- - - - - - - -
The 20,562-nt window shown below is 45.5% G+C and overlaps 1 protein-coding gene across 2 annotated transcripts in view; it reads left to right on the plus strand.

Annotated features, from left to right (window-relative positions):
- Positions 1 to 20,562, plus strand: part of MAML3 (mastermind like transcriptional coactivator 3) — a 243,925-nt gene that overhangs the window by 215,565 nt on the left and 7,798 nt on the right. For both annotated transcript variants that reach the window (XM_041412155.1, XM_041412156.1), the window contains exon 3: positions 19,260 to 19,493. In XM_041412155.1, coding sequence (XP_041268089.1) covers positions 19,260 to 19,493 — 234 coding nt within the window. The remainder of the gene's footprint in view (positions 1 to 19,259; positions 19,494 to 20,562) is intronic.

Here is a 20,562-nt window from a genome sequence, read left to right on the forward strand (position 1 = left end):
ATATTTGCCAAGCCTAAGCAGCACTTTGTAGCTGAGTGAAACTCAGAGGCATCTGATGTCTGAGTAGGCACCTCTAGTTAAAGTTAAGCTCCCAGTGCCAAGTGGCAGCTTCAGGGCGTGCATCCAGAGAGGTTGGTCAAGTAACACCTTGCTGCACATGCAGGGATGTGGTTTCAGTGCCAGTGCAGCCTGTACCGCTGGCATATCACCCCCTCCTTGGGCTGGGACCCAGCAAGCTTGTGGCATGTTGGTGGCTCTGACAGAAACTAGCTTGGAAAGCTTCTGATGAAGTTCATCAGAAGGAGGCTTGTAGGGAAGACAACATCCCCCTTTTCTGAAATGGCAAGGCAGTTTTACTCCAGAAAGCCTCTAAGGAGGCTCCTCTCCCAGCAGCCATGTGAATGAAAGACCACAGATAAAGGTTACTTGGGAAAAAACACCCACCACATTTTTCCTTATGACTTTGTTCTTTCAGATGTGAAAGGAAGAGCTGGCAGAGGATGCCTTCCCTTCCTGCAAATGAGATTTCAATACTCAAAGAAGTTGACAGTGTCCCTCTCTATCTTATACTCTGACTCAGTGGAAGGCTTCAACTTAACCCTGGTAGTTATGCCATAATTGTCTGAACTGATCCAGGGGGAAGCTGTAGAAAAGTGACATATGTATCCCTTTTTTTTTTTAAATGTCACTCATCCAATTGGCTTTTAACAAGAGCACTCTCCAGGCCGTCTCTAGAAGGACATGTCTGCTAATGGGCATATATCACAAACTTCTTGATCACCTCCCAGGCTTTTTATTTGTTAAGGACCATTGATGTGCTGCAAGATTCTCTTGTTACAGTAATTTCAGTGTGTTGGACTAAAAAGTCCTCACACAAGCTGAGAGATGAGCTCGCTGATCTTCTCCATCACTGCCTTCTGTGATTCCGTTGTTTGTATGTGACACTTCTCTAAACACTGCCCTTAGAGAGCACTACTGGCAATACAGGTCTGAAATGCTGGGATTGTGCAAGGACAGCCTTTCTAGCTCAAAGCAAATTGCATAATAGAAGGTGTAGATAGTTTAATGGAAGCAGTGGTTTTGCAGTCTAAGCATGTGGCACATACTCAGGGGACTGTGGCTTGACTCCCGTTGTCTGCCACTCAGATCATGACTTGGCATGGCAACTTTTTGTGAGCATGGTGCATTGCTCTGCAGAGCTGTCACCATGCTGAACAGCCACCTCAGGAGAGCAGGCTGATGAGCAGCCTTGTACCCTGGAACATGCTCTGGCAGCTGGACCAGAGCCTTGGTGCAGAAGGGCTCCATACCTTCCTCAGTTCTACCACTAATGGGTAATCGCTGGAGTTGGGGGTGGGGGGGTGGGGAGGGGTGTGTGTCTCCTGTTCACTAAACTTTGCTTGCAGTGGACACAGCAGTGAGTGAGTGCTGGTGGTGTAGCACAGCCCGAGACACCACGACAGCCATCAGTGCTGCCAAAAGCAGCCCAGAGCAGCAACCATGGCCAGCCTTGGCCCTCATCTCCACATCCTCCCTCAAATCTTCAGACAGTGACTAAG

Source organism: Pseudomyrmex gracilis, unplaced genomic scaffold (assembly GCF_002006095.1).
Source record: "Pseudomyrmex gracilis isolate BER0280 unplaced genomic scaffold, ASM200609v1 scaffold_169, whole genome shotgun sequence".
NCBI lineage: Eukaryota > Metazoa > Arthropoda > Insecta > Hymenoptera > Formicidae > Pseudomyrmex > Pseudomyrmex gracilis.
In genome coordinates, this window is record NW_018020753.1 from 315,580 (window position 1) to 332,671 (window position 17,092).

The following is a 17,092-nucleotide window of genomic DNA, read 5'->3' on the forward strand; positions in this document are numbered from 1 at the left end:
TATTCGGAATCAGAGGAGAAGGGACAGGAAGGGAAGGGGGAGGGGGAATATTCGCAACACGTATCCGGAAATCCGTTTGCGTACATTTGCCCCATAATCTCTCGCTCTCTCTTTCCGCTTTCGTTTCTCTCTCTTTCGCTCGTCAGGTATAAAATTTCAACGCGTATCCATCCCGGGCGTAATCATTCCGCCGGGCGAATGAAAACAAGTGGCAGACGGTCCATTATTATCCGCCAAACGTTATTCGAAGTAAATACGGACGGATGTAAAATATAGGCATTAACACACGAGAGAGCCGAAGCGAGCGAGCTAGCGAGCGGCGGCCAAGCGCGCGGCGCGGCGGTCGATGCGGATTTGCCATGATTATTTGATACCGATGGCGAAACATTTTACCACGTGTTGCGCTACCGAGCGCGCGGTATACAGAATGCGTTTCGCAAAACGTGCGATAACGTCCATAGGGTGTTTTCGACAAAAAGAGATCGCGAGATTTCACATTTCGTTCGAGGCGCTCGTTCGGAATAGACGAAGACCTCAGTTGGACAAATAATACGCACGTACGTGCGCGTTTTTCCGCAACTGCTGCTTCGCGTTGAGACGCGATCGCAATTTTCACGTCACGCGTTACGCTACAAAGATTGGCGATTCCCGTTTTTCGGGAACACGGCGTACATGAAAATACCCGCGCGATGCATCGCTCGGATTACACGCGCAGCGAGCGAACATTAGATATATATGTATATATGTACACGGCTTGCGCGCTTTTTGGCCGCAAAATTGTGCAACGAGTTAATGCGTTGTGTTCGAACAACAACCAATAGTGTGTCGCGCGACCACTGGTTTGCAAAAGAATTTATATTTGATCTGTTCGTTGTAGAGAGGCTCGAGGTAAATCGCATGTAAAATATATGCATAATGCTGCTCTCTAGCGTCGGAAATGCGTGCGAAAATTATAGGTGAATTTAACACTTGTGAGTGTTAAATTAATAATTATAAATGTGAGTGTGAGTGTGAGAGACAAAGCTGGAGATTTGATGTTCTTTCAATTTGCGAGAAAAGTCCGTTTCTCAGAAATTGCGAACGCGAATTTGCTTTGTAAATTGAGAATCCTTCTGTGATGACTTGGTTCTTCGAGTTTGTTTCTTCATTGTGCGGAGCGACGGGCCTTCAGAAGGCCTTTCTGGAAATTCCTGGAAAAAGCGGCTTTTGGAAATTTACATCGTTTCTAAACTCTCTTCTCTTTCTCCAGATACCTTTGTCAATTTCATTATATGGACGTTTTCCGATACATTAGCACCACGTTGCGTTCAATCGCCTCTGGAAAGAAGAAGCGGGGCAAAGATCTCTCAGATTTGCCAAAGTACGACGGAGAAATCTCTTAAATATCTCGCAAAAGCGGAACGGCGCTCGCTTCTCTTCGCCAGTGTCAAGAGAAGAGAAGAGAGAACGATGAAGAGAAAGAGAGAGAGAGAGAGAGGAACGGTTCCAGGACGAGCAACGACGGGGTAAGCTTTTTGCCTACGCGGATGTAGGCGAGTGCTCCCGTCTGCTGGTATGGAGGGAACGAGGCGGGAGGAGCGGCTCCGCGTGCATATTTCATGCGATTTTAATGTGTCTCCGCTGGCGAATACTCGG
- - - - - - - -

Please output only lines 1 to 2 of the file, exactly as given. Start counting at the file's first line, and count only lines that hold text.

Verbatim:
The 20,562-nt window shown below is 45.5% G+C and overlaps 1 protein-coding gene across 2 annotated transcripts in view; it reads left to right on the plus strand.

Annotated features, from left to right (window-relative positions):